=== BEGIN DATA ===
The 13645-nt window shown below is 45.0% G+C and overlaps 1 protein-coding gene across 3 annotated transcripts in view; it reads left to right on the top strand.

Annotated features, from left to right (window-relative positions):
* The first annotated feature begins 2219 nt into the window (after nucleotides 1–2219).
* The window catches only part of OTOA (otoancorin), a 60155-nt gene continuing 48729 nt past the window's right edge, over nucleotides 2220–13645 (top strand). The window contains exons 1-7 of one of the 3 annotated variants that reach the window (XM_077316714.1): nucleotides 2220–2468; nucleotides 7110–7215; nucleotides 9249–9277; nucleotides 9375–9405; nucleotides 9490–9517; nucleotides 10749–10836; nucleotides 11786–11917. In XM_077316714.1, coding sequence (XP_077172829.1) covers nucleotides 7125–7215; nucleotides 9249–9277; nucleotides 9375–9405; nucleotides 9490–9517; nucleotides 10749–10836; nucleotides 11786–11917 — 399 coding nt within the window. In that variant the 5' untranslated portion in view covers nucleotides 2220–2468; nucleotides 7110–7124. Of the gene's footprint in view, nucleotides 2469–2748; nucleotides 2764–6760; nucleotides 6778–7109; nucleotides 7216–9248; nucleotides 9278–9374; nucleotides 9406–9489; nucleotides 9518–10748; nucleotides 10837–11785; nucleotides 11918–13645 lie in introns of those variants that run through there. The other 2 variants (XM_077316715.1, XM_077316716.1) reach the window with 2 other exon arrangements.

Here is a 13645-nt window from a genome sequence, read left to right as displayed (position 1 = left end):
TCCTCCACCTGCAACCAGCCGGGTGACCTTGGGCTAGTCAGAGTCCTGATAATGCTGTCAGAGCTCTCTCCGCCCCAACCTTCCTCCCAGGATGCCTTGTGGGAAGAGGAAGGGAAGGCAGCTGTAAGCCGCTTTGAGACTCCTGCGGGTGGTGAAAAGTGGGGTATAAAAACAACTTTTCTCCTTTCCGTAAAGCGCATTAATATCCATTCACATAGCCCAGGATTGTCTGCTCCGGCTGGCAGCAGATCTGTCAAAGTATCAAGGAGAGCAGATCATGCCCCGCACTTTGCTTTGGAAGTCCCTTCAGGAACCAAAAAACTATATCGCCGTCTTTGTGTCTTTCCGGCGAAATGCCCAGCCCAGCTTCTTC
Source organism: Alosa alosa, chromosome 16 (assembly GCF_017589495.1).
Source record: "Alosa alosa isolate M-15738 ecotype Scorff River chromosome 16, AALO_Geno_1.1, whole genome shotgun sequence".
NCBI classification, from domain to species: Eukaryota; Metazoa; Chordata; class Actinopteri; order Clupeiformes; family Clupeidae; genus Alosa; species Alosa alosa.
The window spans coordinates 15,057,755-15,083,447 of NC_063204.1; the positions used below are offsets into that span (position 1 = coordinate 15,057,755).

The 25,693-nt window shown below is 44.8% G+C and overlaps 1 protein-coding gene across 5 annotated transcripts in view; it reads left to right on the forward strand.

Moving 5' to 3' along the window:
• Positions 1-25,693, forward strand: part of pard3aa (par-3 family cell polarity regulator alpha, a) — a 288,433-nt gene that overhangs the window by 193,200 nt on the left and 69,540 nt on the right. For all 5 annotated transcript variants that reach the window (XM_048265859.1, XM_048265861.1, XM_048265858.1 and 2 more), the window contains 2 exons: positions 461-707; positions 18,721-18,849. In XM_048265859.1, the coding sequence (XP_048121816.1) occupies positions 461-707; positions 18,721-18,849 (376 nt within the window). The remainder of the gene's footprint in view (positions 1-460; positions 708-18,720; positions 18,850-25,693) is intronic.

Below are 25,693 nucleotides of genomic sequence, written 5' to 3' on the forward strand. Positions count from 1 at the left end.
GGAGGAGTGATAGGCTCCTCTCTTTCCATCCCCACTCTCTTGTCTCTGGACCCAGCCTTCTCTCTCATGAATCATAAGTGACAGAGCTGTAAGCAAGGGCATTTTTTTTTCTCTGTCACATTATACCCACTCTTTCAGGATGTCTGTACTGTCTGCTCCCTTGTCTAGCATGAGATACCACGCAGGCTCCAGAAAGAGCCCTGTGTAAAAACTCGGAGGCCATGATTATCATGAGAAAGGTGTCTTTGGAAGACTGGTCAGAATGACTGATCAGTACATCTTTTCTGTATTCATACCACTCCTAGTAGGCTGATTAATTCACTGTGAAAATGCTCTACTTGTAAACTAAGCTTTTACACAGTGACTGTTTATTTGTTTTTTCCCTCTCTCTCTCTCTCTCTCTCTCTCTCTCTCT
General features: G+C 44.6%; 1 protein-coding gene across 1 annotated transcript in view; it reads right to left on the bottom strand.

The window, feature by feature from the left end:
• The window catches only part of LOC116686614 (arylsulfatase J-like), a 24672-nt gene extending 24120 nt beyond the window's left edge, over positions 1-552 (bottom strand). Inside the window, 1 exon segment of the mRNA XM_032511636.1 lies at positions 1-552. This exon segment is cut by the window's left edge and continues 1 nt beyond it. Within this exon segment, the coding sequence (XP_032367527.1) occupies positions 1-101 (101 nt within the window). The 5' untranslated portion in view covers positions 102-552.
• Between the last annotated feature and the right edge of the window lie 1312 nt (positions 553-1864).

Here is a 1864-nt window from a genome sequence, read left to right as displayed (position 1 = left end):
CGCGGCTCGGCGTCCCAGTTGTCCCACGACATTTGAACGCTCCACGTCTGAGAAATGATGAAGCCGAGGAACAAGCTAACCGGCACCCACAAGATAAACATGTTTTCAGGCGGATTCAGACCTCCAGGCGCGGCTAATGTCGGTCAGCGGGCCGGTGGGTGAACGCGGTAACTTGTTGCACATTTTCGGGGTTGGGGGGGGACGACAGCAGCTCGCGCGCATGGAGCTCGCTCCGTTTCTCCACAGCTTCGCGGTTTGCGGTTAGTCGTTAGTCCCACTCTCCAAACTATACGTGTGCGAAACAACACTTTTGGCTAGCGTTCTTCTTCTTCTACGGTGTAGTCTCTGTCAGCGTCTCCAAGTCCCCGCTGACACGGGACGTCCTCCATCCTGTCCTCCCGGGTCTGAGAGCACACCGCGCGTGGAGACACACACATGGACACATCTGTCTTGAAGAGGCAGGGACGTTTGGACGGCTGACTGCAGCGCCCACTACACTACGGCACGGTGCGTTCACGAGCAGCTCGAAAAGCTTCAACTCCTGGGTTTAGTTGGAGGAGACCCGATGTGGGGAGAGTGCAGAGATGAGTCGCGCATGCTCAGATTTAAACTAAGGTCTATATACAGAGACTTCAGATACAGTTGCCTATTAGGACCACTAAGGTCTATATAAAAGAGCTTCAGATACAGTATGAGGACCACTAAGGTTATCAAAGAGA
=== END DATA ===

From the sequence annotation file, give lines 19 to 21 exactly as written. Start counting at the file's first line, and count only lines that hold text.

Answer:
• Between the last annotated feature and the right edge of the window lie 1312 nt (positions 553-1864).

Here is a 1864-nt window from a genome sequence, read left to right as displayed (position 1 = left end):
CGCGGCTCGGCGTCCCAGTTGTCCCACGACATTTGAACGCTCCACGTCTGAGAAATGATGAAGCCGAGGAACAAGCTAACCGGCACCCACAAGATAAACATGTTTTCAGGCGGATTCAGACCTCCAGGCGCGGCTAATGTCGGTCAGCGGGCCGGTGGGTGAACGCGGTAACTTGTTGCACATTTTCGGGGTTGGGGGGGGACGACAGCAGCTCGCGCGCATGGAGCTCGCTCCGTTTCTCCACAGCTTCGCGGTTTGCGGTTAGTCGTTAGTCCCACTCTCCAAACTATACGTGTGCGAAACAACACTTTTGGCTAGCGTTCTTCTTCTTCTACGGTGTAGTCTCTGTCAGCGTCTCCAAGTCCCCGCTGACACGGGACGTCCTCCATCCTGTCCTCCCGGGTCTGAGAGCACACCGCGCGTGGAGACACACACATGGACACATCTGTCTTGAAGAGGCAGGGACGTTTGGACGGCTGACTGCAGCGCCCACTACACTACGGCACGGTGCGTTCACGAGCAGCTCGAAAAGCTTCAACTCCTGGGTTTAGTTGGAGGAGACCCGATGTGGGGAGAGTGCAGAGATGAGTCGCGCATGCTCAGATTTAAACTAAGGTCTATATACAGAGACTTCAGATACAGTTGCCTATTAGGACCACTAAGGTCTATATAAAAGAGCTTCAGATACAGTATGAGGACCACTAAGGTTATCAAAGAGA